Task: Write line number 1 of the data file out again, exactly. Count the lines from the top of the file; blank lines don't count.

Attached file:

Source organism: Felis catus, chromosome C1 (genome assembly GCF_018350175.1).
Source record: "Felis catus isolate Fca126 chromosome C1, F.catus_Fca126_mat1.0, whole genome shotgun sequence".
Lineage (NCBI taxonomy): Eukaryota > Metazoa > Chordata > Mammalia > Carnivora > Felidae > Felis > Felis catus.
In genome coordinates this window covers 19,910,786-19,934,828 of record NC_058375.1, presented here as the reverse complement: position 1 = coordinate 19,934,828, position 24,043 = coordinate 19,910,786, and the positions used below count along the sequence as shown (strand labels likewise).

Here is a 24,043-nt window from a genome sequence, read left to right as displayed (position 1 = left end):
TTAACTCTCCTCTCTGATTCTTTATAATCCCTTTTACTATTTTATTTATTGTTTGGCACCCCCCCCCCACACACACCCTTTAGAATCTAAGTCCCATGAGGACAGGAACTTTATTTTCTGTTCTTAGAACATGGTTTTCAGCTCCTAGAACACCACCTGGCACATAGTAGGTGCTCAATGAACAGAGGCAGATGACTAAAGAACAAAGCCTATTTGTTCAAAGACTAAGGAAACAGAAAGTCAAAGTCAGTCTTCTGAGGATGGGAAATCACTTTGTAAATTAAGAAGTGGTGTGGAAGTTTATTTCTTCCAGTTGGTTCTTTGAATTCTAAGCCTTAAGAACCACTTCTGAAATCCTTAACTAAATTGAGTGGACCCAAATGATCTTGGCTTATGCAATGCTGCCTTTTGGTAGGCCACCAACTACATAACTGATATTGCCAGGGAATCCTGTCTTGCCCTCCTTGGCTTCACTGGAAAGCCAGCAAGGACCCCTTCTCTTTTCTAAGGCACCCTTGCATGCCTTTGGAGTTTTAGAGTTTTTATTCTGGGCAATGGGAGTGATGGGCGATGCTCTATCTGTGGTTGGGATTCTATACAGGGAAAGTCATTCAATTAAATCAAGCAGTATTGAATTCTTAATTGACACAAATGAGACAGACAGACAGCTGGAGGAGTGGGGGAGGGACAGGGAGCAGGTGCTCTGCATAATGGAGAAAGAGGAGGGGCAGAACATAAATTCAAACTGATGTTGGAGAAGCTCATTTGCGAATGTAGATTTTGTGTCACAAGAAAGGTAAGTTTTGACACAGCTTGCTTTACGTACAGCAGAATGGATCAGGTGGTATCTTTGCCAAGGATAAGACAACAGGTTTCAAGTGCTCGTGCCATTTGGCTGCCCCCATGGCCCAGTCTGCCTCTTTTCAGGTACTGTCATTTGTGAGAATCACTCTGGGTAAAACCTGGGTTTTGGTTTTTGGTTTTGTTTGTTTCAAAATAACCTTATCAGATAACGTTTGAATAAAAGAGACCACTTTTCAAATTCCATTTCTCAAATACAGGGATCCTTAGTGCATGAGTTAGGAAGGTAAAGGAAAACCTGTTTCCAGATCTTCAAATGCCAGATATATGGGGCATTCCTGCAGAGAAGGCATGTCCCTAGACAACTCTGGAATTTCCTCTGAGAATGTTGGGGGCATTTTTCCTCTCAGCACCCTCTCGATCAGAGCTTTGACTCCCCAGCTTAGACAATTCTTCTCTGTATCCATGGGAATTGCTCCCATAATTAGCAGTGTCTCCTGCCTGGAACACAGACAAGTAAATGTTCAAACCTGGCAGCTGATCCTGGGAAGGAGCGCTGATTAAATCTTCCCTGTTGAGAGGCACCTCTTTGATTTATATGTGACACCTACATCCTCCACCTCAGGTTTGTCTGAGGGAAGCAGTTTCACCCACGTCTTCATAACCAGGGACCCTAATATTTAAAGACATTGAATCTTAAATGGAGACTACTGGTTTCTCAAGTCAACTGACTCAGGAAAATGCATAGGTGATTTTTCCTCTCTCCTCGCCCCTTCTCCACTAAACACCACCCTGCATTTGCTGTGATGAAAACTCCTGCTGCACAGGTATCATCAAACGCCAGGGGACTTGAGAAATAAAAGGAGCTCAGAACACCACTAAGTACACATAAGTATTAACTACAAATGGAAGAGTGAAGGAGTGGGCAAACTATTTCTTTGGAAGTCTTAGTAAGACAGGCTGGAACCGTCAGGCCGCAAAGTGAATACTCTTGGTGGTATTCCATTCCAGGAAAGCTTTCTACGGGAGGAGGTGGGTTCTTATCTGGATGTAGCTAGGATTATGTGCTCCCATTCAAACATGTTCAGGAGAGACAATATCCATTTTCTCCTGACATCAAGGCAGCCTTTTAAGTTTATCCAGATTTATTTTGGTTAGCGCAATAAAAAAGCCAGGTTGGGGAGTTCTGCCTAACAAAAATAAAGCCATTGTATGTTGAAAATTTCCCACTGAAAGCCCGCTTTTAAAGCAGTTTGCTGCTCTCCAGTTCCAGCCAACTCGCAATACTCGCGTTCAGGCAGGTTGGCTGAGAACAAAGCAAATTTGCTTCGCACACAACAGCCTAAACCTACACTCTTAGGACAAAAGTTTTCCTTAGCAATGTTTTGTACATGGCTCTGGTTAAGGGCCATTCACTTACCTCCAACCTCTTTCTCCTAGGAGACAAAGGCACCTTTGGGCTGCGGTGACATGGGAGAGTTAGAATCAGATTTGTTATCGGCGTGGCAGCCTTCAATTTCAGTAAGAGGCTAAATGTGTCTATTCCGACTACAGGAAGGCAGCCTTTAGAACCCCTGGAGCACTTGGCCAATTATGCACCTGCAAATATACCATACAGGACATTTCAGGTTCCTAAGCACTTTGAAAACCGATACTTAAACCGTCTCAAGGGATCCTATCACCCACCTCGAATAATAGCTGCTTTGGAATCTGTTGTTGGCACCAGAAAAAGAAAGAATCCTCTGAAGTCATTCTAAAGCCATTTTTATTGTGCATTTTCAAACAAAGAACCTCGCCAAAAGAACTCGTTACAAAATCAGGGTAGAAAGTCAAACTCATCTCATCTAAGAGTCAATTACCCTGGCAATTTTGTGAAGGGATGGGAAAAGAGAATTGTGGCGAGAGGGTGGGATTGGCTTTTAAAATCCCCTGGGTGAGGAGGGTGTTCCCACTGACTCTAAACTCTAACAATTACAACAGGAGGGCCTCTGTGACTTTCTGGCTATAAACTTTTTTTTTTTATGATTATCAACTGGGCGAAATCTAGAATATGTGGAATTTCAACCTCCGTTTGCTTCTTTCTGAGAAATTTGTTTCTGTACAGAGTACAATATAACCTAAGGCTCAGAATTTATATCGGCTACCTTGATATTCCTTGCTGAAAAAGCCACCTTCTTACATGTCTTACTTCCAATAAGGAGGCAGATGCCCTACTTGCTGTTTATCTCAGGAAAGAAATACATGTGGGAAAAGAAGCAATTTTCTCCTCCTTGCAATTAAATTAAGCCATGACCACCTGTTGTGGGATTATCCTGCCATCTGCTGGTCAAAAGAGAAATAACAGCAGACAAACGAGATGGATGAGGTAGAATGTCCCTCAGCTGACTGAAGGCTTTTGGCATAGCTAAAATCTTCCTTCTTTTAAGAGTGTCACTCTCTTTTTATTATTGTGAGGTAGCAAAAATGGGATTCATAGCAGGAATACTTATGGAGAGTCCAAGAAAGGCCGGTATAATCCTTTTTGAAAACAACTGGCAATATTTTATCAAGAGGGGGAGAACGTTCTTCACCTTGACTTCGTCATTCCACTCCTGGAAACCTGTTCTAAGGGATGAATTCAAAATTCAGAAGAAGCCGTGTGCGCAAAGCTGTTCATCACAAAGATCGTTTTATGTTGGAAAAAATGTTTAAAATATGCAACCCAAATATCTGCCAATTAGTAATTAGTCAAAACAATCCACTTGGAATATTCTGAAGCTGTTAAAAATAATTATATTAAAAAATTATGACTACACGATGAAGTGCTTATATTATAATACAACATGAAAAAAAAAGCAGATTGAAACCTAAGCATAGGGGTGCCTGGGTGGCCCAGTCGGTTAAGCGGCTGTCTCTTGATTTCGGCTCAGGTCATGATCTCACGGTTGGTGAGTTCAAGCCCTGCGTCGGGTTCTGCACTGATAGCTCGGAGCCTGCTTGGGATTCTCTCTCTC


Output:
Source organism: Felis catus, chromosome C1 (genome assembly GCF_018350175.1).